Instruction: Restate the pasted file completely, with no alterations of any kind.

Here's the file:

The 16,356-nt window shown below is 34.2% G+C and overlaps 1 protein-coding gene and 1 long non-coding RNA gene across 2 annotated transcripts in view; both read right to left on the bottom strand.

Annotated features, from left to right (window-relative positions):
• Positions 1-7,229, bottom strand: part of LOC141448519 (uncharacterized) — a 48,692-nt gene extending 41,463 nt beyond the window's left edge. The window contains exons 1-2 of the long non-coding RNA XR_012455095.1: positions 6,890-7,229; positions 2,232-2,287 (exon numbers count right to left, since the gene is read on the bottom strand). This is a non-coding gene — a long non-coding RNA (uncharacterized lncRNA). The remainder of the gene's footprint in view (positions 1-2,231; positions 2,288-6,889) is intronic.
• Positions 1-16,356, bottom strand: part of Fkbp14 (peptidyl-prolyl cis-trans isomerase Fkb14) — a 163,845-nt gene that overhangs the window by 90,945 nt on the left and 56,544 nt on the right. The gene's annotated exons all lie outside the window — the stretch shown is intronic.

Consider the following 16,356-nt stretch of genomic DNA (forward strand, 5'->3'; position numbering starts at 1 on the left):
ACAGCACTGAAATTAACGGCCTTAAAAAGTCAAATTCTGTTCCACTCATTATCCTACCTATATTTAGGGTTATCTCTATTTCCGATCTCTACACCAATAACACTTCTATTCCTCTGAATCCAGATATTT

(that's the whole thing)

The 16,356-nt window shown below is 34.2% G+C and overlaps 1 protein-coding gene and 1 long non-coding RNA gene across 2 annotated transcripts in view; both read right to left on the bottom strand.

Annotated features, from left to right (window-relative positions):
• Positions 1-7,229, bottom strand: part of LOC141448519 (uncharacterized) — a 48,692-nt gene extending 41,463 nt beyond the window's left edge. The window contains exons 1-2 of the long non-coding RNA XR_012455095.1: positions 6,890-7,229; positions 2,232-2,287 (exon numbers count right to left, since the gene is read on the bottom strand). This is a non-coding gene — a long non-coding RNA (uncharacterized lncRNA). The remainder of the gene's footprint in view (positions 1-2,231; positions 2,288-6,889) is intronic.
• Positions 1-16,356, bottom strand: part of Fkbp14 (peptidyl-prolyl cis-trans isomerase Fkb14) — a 163,845-nt gene that overhangs the window by 90,945 nt on the left and 56,544 nt on the right. The gene's annotated exons all lie outside the window — the stretch shown is intronic.

Consider the following 16,356-nt stretch of genomic DNA (forward strand, 5'->3'; position numbering starts at 1 on the left):
ACAGCACTGAAATTAACGGCCTTAAAAAGTCAAATTCTGTTCCACTCATTATCCTACCTATATTTAGGGTTATCTCTATTTCCGATCTCTACACCAATAACACTTCTATTCCTCTGAATCCAGATATTT